We left Lajamanu via Top Springs so that we could link up to the Stuart Highway via the Buntine and Buchanan Highways. The Landrover’s compressor housing had been damaged, and so we had to avoid the long drive over the severe corrugations on the Tamani Road. Whilst having lunch at Top Springs I realised that the photography being done on this road trip was working within contemporary art, in that it is part of the current of art that emerges from post colonialism in a globalised world.
Top Springs, Northern Territory
This contemporary art current is a new temporality: it is decentred and diverse, is post medium, is more open to an interaction with artists from different cultures, has no brief against the art of the past, no sense that the past is something from which liberation must be won, has taken leave of the linear conception of history with its carrying art into the future whilst waging war against the old old forms. The conception of time is one of a set of possibilities rather than a linear progression. Continue reading
Between the end of the 2016 Milpirri Festival and prior to leaving Lajamanu we visited Emu water hole just outside Lajamanu. The waterhole was full and it in a Tanami desert-scape of sparse vegetation ( spinifex, desert oaks, acacias and mulga trees), blue skies and strong sunlight. The history of the desert is one of a ice gre around 20,000 years ago, which retreated around 11,000 years ago and the rangelands emerged. That shift to an arid zone is a climate change event.
Desert in Australia traditionally means unsuitable for pastoral undue to the sandy soils that are deficient in nutrients and the spikesy spinifex grasses that are unpalatable to stock.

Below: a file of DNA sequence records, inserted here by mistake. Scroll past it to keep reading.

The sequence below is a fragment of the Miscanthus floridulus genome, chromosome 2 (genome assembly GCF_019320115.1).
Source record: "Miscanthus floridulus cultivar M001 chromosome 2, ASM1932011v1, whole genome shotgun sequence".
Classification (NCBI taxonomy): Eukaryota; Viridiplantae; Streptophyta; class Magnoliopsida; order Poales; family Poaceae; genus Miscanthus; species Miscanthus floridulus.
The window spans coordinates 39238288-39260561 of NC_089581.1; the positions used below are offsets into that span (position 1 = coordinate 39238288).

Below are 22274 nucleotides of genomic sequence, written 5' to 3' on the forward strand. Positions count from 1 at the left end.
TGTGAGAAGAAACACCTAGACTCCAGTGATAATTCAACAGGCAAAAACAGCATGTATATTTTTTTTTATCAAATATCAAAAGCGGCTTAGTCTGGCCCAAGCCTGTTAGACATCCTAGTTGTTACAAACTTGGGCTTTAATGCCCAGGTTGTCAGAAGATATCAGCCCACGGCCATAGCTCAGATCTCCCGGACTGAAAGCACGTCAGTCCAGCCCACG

Kitty + Ursula, Emu Waterhole
The Warlpiri have extensive knowledge of water sources in the flat terrain in their dreaming stories, their vocabulary has names for different types of transient or permanent waterholes (e.g, rock holes, soakages) and they pass their knowledge about water holes and food tracks on through dance and paintings. I started to decode these paintings whilst at Lajamanu —I got as as far as circles for waterholes, lines for journeys, half-circles for people. Continue reading
Whilst I was in Lajamanu I experimented with making a few black and white landscapes around Hooker Creek as well as making the coloured ones. These images show that the conventional idea of the arid landscape in this region of the Tanami desert as a timeless boring, barren landscape that you drive through to get to the Kimberley is misleading. This representation of the desert–the emptiness, hostility and otherness—has its roots in the 19th century colonial English male explorers (e.g., Charles Sturt and Edward John Eyre) inland expeditions.
In contrast to the view of deserts as timeless lands, as ‘a featureless tract of eternity in which nothing had changed or would change deserts have a history and the ones in central or arid Australia are post-glacial and, as they are the product of historical processes, there is a diversity of central Australia’s deserts. They are different places with different histories.